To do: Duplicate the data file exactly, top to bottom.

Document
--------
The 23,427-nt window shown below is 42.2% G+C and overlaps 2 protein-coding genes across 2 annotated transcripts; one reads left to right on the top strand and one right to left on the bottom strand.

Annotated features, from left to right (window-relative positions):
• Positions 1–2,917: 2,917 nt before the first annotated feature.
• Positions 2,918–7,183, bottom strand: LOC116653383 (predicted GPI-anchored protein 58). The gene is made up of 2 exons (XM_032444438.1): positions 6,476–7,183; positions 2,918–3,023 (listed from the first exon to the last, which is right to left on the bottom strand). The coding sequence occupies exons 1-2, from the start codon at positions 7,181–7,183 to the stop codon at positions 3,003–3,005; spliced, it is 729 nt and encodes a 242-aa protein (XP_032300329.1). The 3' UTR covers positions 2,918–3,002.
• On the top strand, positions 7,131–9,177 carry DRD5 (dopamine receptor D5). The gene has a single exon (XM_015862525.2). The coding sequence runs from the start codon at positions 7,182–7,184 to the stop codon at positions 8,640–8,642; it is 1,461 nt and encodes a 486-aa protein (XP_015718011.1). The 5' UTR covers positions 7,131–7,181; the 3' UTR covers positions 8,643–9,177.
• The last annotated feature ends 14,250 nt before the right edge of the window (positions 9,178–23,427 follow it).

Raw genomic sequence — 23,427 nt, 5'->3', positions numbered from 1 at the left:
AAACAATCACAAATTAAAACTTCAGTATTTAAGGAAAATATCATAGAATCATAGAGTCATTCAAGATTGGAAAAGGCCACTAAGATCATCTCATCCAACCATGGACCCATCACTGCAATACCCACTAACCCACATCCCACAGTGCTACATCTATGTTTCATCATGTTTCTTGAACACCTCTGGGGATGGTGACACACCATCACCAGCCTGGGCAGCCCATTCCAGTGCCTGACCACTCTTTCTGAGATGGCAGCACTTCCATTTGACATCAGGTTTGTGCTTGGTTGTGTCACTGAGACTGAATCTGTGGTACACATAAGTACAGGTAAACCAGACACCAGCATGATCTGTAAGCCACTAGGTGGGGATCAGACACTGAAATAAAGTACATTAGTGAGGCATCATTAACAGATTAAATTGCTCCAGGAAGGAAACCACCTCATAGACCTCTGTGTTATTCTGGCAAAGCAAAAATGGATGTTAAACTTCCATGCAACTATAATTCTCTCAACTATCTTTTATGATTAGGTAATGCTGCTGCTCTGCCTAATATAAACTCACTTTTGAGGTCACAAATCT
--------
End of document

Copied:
The 23,427-nt window shown below is 42.2% G+C and overlaps 2 protein-coding genes across 2 annotated transcripts; one reads left to right on the top strand and one right to left on the bottom strand.

Annotated features, from left to right (window-relative positions):
• Positions 1–2,917: 2,917 nt before the first annotated feature.
• Positions 2,918–7,183, bottom strand: LOC116653383 (predicted GPI-anchored protein 58). The gene is made up of 2 exons (XM_032444438.1): positions 6,476–7,183; positions 2,918–3,023 (listed from the first exon to the last, which is right to left on the bottom strand). The coding sequence occupies exons 1-2, from the start codon at positions 7,181–7,183 to the stop codon at positions 3,003–3,005; spliced, it is 729 nt and encodes a 242-aa protein (XP_032300329.1). The 3' UTR covers positions 2,918–3,002.
• On the top strand, positions 7,131–9,177 carry DRD5 (dopamine receptor D5). The gene has a single exon (XM_015862525.2). The coding sequence runs from the start codon at positions 7,182–7,184 to the stop codon at positions 8,640–8,642; it is 1,461 nt and encodes a 486-aa protein (XP_015718011.1). The 5' UTR covers positions 7,131–7,181; the 3' UTR covers positions 8,643–9,177.
• The last annotated feature ends 14,250 nt before the right edge of the window (positions 9,178–23,427 follow it).

Raw genomic sequence — 23,427 nt, 5'->3', positions numbered from 1 at the left:
AAACAATCACAAATTAAAACTTCAGTATTTAAGGAAAATATCATAGAATCATAGAGTCATTCAAGATTGGAAAAGGCCACTAAGATCATCTCATCCAACCATGGACCCATCACTGCAATACCCACTAACCCACATCCCACAGTGCTACATCTATGTTTCATCATGTTTCTTGAACACCTCTGGGGATGGTGACACACCATCACCAGCCTGGGCAGCCCATTCCAGTGCCTGACCACTCTTTCTGAGATGGCAGCACTTCCATTTGACATCAGGTTTGTGCTTGGTTGTGTCACTGAGACTGAATCTGTGGTACACATAAGTACAGGTAAACCAGACACCAGCATGATCTGTAAGCCACTAGGTGGGGATCAGACACTGAAATAAAGTACATTAGTGAGGCATCATTAACAGATTAAATTGCTCCAGGAAGGAAACCACCTCATAGACCTCTGTGTTATTCTGGCAAAGCAAAAATGGATGTTAAACTTCCATGCAACTATAATTCTCTCAACTATCTTTTATGATTAGGTAATGCTGCTGCTCTGCCTAATATAAACTCACTTTTGAGGTCACAAATCT